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Supply Chain

Ivory Coast, Ghana To Maintain Cocoa Farmgate Price Levels For Mid-Crop, Light Crop

By Reuters
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Ivory Coast, Ghana To Maintain Cocoa Farmgate Price Levels For Mid-Crop, Light Crop

Top cocoa producers Ivory Coast and Ghana will keep farmgate prices unchanged for their respective mid-crop and light crop harvests despite current record global price levels, sources within their marketing bodies told Reuters.

Poor main crops in both West African nations are expected to lead to a global supply deficit of 375,000 tonnes this season. London cocoa futures have roughly doubled since the start of last year, while New York prices are up about 90% during the same period.

Ivory Coast and Ghana, which are currently bringing in their main crop beans, sometimes adjust the price buyers must pay farmers for their smaller second harvests.

Two sources at Ivory Coast's Coffee and Cocoa Council (CCC), however, said the price levels at which the bulk of this season's beans were sold forward last year, meant that a farmgate increase was not possible for the April-to-September mid-crop.

"The CCC has considered several options to make farmers benefit from the global rise in prices ... but it is not possible," said one source, who asked not to be named as he was not authorised to speak publicly.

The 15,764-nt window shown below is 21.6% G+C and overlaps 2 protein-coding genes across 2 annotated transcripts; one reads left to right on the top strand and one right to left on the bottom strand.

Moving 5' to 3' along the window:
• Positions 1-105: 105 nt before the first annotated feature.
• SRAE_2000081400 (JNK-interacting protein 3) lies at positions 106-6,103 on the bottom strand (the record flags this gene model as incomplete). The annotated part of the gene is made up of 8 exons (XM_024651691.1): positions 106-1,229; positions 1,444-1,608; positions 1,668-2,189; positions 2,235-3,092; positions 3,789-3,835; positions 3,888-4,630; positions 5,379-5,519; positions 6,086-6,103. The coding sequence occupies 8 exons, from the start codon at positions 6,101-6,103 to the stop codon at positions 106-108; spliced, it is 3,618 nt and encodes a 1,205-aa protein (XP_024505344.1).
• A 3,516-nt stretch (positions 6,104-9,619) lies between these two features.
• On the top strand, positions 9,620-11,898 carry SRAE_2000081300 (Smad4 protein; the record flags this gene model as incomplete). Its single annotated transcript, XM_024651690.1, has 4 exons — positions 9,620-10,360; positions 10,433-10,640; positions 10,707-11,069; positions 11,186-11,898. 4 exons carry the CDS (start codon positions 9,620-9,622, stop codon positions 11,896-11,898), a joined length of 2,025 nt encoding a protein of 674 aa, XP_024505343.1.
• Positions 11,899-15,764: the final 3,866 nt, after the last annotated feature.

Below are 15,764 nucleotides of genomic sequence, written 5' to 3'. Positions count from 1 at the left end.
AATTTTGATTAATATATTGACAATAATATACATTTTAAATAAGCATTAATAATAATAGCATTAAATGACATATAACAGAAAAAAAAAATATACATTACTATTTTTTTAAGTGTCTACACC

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Farmgate Price

The world's top cocoa producer in September raised the farmgate price to 1,000 CFA francs ($1.67) per kilogram for the October-to-March main crop of the 2023/24 season, from 900 CFA francs during the previous season.

Despite expressing concerns it is losing a portion of its crop to smugglers offering farmers higher prices, Ghana's Cocobod said it also ruled out farmgate price increase for the upcoming July-to-September light crop.

"That's not on the table," Fiifi Boafo, the marketing body's head of public affairs said.

"Cocobod signed contracts based on the producer price in the market now, so we cannot adjust the price midway. That will only add debt to Cocobod," he added.

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Mid-crop and light crop beans are usually smaller and of lower quality than main crop cocoa.

Representing around 30% of Ivory Coast's cocoa production and a smaller share of Ghana's crop, these second harvest beans are mainly sold to local processing firms.

Crop Outlook

Ivory Coast's mid-crop output is expected to come in between 450,000 and 500,000 tonnes this season, compared to around 555,000 tonnes during the last two seasons, a second CCC source said.

Pod counters, exporters and CCC sources have raised concerns about the impact of poor weather on the quality of the upcoming mid-crop.

"Everyone is worried about bean size," one exporter said. "But in the current context, all beans are gold dust."

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